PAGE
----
Fauci's COVID Strategy Causing 'Thousands of People' to Die Each Month, Rand Paul Says


While promoting the use of masks and vaccines to fight the coronavirus, Dr. Anthony Fauci and many U.S. health officials have discouraged the use of therapeutics.

In a conversation with his father Ron Paul, Republican Sen. Rand Paul said Fauci’s strategy is causing thousands of needless deaths every month.

“I think Fauci is of the philosophy that vaccines are incredibly successful and are the way to go versus therapeutics, for example,” Paul said.

“As the AIDS epidemic came up, he wanted to develop a vaccine. There’s nothing wrong with that.”

Ultimate Disrespect: Did Biden Doze Off During Memorial Day Address?

Paul said it was reasonable for Fauci to think a vaccine could help curb the AIDS epidemic since that strategy had worked for other illnesses like polio and smallpox.

Of course, this turned out to be unsuccessful — a vaccine for AIDS has still not been created.

Paul said Fauci may have focused so much on a vaccine that he ignored other options.

Has Fauci made therapeutic treatments for COVID-19 harder to obtain?

“The therapeutic angle ended up being the best, but he was biased towards the vaccine, and it’s the same way now,” Paul said.

In Paul’s eyes, Fauci did not learn from his mistake as he led the response to the coronavirus pandemic.

“I would venture to say that thousands of people die in our country every month now from COVID because he’s de-emphasized the idea that there are therapeutics,” he said.

As of Dec. 17, the seven-day average for COVID-19 deaths in the U.S. was 1,180, according to data from the Centers for Disease Control and Prevention.

With that said, it would be impossible to definitively determine how many of those deaths could have been prevented through the use of therapeutics.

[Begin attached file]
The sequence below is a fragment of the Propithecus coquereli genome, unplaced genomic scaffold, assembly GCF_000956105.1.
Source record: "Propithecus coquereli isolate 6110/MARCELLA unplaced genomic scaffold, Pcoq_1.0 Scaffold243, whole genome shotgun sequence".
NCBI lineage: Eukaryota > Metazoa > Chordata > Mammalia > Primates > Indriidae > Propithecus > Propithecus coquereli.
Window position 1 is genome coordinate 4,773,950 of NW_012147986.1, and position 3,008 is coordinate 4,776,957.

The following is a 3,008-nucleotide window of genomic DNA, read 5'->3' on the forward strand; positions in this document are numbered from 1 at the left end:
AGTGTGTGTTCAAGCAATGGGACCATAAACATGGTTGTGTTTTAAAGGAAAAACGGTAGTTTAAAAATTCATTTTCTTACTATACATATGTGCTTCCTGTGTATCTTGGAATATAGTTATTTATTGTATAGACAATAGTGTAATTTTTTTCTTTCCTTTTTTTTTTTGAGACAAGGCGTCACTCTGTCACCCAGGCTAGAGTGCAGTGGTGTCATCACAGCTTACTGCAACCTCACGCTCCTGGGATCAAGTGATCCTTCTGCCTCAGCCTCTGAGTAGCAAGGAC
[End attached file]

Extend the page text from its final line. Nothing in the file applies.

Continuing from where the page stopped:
Rand Paul Fires Off on What He Really Thinks Fauci Deserves: 'Frankly, He Should Go to Prison'

While Paul’s claim may be unverifiable, it is correct that the Biden administration has hindered the availability of therapeutics to treat COVID-19.

In August, CBS News reported that the CDC had issued an advisory warning against the use of ivermectin to treat COVID-19. It said there was “insufficient data” to show the anti-parasite drug could treat the virus.

Ivermectin had already been approved by the FDA to treat conditions like head lice and rosacea in humans. The CDC said the drug was “generally safe and well tolerated” as a prescription for those issues.

However, the CDC’s warning against ivermectin as a COVID-19 treatment led to widespread disparaging of the drug. Establishment media outlets spoke out against its use, and doctors refused to prescribe it even as a last resort.

In one example, a woman asked doctors at a hospital in Fort Worth, Texas, to give her husband ivermectin after he fell into a medically induced coma due to COVID-19, The Washington Post reported.

The woman, Erin Jones, had consulted with Mary Talley Bowden, a physician not associated with the hospital. The hospital refused to administer ivermectin despite Bowden’s prescription, causing Jones to sue.

While a trial court gave Bowden temporary privileges to administer the drug, that decision was overturned by an appeals court.

The FDA has not approved the use of ivermectin as a treatment for COVID-19.

Truth and Accuracy

Submit a Correction →

We are committed to truth and accuracy in all of our journalism. Read our editorial standards.

, , , , ,
Grant is a graduate of Virginia Tech with a bachelor’s degree in journalism. He has five years of writing experience with various outlets and enjoys covering politics and sports.
Grant is a graduate of Virginia Tech with a bachelor's degree in journalism. He has five years of writing experience with various outlets and enjoys covering politics and sports.